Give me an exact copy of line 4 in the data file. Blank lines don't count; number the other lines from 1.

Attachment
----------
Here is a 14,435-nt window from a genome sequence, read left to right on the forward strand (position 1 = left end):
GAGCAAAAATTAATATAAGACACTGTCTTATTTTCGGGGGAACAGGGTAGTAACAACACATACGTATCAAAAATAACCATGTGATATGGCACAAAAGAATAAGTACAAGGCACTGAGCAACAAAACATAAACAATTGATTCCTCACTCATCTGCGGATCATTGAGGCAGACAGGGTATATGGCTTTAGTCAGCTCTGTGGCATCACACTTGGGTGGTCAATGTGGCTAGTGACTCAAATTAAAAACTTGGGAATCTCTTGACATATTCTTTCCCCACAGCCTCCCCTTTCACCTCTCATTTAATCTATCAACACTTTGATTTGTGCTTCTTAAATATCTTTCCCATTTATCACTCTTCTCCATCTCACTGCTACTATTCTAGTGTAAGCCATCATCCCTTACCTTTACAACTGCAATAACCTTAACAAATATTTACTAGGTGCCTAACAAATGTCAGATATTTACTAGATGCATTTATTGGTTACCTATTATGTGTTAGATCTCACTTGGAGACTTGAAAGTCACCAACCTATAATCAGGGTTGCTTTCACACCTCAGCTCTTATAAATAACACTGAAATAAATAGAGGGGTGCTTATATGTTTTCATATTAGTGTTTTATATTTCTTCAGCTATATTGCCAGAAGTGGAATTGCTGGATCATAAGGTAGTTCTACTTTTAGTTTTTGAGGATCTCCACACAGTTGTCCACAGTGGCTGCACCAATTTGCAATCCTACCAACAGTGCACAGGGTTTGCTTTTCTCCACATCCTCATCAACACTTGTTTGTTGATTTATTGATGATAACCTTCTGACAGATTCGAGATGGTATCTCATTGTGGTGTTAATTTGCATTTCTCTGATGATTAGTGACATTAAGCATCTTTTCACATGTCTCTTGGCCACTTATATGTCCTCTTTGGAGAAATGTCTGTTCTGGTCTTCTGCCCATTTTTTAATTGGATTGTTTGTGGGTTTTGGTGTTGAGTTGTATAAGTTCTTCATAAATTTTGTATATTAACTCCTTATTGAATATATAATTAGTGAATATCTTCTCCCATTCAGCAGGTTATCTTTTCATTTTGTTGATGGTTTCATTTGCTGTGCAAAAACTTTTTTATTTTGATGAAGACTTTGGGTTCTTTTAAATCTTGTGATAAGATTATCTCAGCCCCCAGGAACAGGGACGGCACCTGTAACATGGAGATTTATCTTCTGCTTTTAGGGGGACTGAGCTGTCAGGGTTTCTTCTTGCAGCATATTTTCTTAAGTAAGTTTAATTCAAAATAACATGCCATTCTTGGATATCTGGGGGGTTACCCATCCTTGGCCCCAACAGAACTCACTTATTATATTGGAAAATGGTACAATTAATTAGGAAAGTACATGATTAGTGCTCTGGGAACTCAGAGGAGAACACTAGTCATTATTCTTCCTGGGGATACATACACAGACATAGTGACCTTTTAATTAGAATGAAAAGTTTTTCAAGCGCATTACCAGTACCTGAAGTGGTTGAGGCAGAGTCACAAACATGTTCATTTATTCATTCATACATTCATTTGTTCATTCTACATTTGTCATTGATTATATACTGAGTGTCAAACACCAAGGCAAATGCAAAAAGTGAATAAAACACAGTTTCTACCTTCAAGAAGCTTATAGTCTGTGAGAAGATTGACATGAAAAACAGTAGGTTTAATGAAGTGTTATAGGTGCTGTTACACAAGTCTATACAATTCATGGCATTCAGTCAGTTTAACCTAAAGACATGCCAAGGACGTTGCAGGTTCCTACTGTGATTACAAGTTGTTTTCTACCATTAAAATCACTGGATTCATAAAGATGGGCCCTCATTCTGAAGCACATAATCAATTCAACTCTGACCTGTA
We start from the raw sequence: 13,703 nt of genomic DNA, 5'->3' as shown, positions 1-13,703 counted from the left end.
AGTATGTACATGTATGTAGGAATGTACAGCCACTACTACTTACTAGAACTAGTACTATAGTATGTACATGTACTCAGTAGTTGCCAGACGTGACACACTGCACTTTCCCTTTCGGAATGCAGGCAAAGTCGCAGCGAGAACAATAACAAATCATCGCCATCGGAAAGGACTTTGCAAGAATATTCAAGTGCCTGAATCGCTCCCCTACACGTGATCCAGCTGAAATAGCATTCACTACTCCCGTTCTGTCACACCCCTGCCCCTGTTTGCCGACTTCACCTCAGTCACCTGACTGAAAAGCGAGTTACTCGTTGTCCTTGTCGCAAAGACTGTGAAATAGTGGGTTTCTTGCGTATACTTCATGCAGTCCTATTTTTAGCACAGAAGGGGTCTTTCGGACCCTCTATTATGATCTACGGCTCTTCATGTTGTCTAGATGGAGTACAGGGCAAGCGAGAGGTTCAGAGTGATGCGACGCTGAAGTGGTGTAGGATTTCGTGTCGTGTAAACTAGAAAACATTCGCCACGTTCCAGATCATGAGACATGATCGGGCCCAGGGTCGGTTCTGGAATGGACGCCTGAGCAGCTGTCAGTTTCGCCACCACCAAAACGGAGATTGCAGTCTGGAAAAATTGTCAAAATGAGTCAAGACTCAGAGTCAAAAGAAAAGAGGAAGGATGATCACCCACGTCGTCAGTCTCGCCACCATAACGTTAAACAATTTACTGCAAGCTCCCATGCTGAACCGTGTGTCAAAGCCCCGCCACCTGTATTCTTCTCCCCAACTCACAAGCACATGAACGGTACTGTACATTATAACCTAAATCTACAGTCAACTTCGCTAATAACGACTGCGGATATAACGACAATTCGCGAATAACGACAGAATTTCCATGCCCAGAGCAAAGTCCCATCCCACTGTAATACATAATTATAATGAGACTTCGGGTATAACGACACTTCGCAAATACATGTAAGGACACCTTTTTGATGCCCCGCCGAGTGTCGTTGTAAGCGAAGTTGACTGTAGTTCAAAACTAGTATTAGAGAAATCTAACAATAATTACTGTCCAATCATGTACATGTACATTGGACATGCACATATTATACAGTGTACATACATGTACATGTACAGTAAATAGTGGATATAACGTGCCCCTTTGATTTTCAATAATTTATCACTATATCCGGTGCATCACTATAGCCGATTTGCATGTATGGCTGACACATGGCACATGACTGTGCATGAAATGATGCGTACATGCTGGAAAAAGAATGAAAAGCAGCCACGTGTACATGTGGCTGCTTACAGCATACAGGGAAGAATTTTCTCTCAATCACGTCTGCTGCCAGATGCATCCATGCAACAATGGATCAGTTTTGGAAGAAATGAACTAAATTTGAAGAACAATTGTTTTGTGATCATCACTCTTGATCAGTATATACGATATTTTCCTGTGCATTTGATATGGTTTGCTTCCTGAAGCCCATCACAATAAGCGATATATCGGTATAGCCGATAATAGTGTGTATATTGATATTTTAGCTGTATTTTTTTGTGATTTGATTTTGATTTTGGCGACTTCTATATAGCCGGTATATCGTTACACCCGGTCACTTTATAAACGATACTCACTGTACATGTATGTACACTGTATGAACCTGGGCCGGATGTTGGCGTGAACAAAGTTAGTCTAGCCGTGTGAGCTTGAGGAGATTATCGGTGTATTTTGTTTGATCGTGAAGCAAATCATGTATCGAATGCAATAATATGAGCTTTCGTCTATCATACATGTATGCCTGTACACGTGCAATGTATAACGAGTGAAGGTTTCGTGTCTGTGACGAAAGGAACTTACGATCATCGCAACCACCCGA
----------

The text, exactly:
AGTATGTACATGTATGTAGGAATGTACAGCCACTACTACTTACTAGAACTAGTACTATAGTATGTACATGTACTCAGTAGTTGCCAGACGTGACACACTGCACTTTCCCTTTCGGAATGCAGGCAAAGTCGCAGCGAGAACAATAACAAATCATCGCCATCGGAAAGGACTTTGCAAGAATATTCAAGTGCCTGAATCGCTCCCCTACACGTGATCCAGCTGAAATAGCATTCACTACTCCCGTTCTGTCACACCCCTGCCCCTGTTTGCCGACTTCACCTCAGTCACCTGACTGAAAAGCGAGTTACTCGTTGTCCTTGTCGCAAAGACTGTGAAATAGTGGGTTTCTTGCGTATACTTCATGCAGTCCTATTTTTAGCACAGAAGGGGTCTTTCGGACCCTCTATTATGATCTACGGCTCTTCATGTTGTCTAGATGGAGTACAGGGCAAGCGAGAGGTTCAGAGTGATGCGACGCTGAAGTGGTGTAGGATTTCGTGTCGTGTAAACTAGAAAACATTCGCCACGTTCCAGATCATGAGACATGATCGGGCCCAGGGTCGGTTCTGGAATGGACGCCTGAGCAGCTGTCAGTTTCGCCACCACCAAAACGGAGATTGCAGTCTGGAAAAATTGTCAAAATGAGTCAAGACTCAGAGTCAAAAGAAAAGAGGAAGGATGATCACCCACGTCGTCAGTCTCGCCACCATAACGTTAAACAATTTACTGCAAGCTCCCATGCTGAACCGTGTGTCAAAGCCCCGCCACCTGTATTCTTCTCCCCAACTCACAAGCACATGAACGGTACTGTACATTATAACCTAAATCTACAGTCAACTTCGCTAATAACGACTGCGGATATAACGACAATTCGCGAATAACGACAGAATTTCCATGCCCAGAGCAAAGTCCCATCCCACTGTAATACATAATTATAATGAGACTTCGGGTATAACGACACTTCGCAAATACATGTAAGGACACCTTTTTGATGCCCCGCCGAGTGTCGTTGTAAGCGAAGTTGACTGTAGTTCAAAACTAGTATTAGAGAAATCTAACAATAATTACTGTCCAATCATGTACATGTACATTGGACATGCACATATTATACAGTGTACATACATGTACATGTACAGTAAATAGTGGATATAACGTGCCCCTTTGATTTTCAATAATTTATCACTATATCCGGTGCATCACTATAGCCGATTTGCATGTATGGCTGACACATGGCACATGACTGTGCATGAAATGATGCGTACATGCTGGAAAAAGAATGAAAAGCAGCCACGTGTACATGTGGCTGCTTACAGCATACAGGGAAGAATTTTCTCTCAATCACGTCTGCTGCCAGATGCATCCATGCAACAATGGATCAGTTTTGGAAGAAATGAACTAAATTTGAAGAACAATTGTTTTGTGATCATCACTCTTGATCAGTATATACGATATTTTCCTGTGCATTTGATATGGTTTGCTTCCTGAAGCCCATCACAATAAGCGATATATCGGTATAGCCGATAATAGTGTGTATATTGATATTTTAGCTGTATTTTTTTGTGATTTGATTTTGATTTTGGCGACTTCTATATAGCCGGTATATCGTTACACCCGGTCACTTTATAAACGATACTCACTGTACATGTATGTACACTGTATGAACCTGGGCCGGATGTTGGCGTGAACAAAGTTAGTCTAGCCGTGTGAGCTTGAGGAGATTATCGGTGTATTTTGTTTGATCGTGAAGCAAATCATGTATCGAATGCAATAATATGAGCTTTCGTCTATCATACATGTATGCCTGTACACGTGCAATGTATAACGAGTGAAGGTTTCGTGTCTGTGACGAAAGGAACTTACGATCATCGCAACCACCCGA